In helping us understand our sexual selves we need to understand the nature of desire. The basis of all desire is that most fundamental impulse to seek connection. I see this as a two-stage process and I could include in this not only desire for sex but also any type of desire. We cannot desire ourselves, much as we might narcissistically love and enjoy ourselves. All desire is a felt sense of longing for that which is “other” than us. If we already have it we cannot, by definition, desire it. We may enjoy it but we cannot desire it. Desire arises because of how we imagine we will feel within ourselves when we meet the object or our desire, whether that is another person, an event or an experience. We might desire a glass of wine or a good meal – because of how we experience our tongue or taste buds when we meet this other thing. We might long for contact with another person because of how we feel when we are with them. This understanding of desire also applies to internal sates. If we are feeling tired we might long to rest. If we feel stressed we may yearn for calmness. This is because we experience ourselves in relation to the “otherness” of that object or feeling.
It is only through the experience of contrast, that is to say “I feel like this” and “You feel like that” that we can experience ourselves. We might say therefore that our desire for anything arises out of a desire for contact and from a yearning to feel the otherness of that contact. It is the space between us and the other which creates the desire, the longing to have contact with them or it. This is the first stage of the process of desire, that is, the experience of self through contrast with the other.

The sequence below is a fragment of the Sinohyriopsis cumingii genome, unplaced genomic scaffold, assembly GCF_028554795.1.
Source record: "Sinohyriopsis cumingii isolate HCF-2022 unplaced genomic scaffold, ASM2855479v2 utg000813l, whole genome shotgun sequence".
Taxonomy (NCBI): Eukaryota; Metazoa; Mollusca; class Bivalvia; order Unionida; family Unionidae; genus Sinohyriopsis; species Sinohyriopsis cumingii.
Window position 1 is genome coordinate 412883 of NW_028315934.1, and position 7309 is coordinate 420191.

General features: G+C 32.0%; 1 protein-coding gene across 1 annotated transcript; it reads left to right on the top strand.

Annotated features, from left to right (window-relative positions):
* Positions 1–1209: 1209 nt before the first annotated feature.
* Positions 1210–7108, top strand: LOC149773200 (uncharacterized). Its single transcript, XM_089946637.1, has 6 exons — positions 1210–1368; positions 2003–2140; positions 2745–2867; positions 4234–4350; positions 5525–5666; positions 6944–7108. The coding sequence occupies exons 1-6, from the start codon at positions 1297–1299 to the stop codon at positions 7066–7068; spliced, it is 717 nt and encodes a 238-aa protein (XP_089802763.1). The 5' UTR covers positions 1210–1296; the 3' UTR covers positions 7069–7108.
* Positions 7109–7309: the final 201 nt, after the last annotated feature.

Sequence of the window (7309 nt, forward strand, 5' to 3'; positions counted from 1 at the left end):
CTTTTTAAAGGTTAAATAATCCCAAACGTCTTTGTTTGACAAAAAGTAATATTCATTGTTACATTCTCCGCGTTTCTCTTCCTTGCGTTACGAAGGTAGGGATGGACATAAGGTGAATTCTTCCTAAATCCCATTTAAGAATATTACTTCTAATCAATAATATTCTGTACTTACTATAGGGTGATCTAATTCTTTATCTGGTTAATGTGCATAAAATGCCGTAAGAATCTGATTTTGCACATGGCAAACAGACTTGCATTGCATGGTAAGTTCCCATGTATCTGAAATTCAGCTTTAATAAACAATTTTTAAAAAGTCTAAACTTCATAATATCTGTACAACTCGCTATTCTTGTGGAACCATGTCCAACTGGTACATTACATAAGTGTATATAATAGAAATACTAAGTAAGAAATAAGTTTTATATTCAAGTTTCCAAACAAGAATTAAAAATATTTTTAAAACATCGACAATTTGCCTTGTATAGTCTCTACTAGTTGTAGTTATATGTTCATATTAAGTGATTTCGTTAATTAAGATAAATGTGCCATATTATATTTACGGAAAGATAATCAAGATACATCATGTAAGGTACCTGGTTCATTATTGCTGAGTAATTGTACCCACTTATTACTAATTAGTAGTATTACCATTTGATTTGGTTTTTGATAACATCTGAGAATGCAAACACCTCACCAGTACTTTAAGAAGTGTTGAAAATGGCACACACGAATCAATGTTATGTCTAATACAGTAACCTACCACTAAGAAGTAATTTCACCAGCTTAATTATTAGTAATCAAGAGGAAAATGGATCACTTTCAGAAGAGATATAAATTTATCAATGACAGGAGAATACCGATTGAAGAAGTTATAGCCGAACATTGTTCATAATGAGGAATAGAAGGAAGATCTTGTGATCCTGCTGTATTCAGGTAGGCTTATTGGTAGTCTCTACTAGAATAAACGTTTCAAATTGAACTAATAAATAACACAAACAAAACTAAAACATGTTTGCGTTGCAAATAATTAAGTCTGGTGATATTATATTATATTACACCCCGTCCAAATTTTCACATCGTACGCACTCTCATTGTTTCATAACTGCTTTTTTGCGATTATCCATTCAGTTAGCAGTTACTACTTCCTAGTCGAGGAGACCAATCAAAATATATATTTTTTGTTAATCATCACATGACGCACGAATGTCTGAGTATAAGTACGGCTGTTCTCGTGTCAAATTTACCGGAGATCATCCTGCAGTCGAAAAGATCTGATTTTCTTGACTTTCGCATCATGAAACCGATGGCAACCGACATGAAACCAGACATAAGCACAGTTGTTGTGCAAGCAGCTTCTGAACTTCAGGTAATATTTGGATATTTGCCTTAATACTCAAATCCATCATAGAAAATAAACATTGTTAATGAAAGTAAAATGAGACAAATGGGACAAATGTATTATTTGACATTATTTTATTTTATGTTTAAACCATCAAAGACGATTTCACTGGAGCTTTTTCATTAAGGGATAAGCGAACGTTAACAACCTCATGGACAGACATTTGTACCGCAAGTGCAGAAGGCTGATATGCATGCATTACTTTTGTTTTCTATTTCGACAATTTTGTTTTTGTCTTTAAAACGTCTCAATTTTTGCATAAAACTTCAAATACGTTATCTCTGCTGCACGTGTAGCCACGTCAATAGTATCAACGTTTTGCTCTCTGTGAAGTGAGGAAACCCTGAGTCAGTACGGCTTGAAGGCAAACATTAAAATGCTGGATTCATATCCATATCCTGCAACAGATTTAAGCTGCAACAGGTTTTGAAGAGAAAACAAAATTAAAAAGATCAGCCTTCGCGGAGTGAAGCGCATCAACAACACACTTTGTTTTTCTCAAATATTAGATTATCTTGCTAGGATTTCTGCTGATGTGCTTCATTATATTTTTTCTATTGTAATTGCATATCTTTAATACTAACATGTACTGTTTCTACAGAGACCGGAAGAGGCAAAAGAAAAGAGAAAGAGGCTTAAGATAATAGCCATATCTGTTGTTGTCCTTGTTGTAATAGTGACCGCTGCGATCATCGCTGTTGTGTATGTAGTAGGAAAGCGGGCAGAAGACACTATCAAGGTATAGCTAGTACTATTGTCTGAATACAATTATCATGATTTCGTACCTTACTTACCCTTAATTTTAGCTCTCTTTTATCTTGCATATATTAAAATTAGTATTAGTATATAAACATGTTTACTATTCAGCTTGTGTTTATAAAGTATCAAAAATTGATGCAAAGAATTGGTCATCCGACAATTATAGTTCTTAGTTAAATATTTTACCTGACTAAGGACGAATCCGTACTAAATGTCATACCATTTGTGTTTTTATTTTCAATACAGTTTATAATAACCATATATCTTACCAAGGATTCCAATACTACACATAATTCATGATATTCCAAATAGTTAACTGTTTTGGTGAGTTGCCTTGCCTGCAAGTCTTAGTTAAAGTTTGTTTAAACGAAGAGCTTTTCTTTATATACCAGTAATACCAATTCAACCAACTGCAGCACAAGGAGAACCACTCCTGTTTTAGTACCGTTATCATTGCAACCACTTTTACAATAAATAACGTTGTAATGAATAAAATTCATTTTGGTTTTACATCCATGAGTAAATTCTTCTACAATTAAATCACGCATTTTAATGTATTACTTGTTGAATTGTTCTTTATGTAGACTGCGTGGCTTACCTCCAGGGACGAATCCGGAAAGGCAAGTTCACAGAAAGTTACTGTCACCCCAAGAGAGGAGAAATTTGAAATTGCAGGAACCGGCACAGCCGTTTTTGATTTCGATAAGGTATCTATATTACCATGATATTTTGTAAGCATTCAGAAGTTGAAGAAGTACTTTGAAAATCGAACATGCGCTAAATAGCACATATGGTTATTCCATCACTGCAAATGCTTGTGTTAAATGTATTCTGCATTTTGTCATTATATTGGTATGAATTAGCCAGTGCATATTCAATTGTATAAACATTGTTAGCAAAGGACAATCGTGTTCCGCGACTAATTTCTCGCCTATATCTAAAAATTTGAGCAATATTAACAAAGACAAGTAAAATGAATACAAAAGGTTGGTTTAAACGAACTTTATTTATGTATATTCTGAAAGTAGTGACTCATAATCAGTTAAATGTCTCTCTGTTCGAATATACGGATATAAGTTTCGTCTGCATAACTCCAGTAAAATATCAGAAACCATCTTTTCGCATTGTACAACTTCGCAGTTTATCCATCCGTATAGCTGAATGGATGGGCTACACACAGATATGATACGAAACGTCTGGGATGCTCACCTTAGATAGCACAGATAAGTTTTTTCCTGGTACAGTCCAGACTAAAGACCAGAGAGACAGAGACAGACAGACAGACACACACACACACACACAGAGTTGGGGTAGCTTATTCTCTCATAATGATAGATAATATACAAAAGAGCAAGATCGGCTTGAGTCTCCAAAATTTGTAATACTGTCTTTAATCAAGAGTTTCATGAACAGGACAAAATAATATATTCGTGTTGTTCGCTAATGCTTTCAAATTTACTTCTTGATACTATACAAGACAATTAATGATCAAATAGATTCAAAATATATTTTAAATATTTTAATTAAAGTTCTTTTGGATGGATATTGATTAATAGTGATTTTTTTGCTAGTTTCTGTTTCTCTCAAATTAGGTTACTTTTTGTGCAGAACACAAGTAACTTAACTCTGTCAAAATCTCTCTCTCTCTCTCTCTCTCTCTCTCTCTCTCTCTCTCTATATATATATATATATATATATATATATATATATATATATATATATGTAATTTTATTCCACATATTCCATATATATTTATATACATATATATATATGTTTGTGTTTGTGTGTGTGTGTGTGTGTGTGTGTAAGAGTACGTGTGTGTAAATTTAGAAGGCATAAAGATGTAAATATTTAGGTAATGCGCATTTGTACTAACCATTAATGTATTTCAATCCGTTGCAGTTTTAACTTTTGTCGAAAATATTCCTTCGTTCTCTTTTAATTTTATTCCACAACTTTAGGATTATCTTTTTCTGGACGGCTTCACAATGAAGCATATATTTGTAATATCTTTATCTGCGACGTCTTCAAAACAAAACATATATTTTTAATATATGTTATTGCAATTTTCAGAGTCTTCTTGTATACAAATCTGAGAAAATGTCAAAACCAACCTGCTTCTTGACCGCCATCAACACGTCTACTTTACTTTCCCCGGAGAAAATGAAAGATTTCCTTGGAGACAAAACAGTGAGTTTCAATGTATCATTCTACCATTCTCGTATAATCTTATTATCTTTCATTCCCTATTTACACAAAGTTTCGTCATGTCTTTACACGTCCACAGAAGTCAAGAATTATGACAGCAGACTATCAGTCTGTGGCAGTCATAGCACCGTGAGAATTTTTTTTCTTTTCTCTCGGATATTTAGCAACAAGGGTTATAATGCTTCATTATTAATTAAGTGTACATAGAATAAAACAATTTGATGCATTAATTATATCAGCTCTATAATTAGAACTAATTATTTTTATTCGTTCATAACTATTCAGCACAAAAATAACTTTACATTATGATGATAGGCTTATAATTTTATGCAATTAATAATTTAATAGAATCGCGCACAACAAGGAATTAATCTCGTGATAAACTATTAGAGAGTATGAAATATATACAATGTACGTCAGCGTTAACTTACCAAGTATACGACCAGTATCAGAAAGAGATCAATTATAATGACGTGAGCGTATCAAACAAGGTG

When we merge with the otherness, as it is possible to do in profound lovemaking, we cease to experience ourselves as unique individuals and we become one with the other. Our bodies move in rhythm, our breath synchronizes, our heart seem to beat as one. If we are lucky enough and in tune enough to orgasm together there may be a deep sense of melting into one another. This merging with the other is the second stage of desire.
So on the one hand the nature of desire is to feel ourselves through the contrast with the otherness and on the other it is so that the felt otherness dissolves and we become one with the other. Eating a delicious meal or drinking the wine we become one with it, making love to the other we merge with them. We long for the otherness in order to feel connection it, to experience the return to one-ness. This then begins to have a spiritual quality to it. Fundamentally all spiritual traditions say that “God”, the divine, whichever form the tradition imagines exist, created the universe in order to feel itself because being one with everything he/she/it cannot experience itself. The nature of the universe, say the spiritual traditions, is that it is constantly striving to know itself as its true nature (that is one-ness) and to return to that sense of one-ness.
This is the universal cycle – the rotation between separation and unity.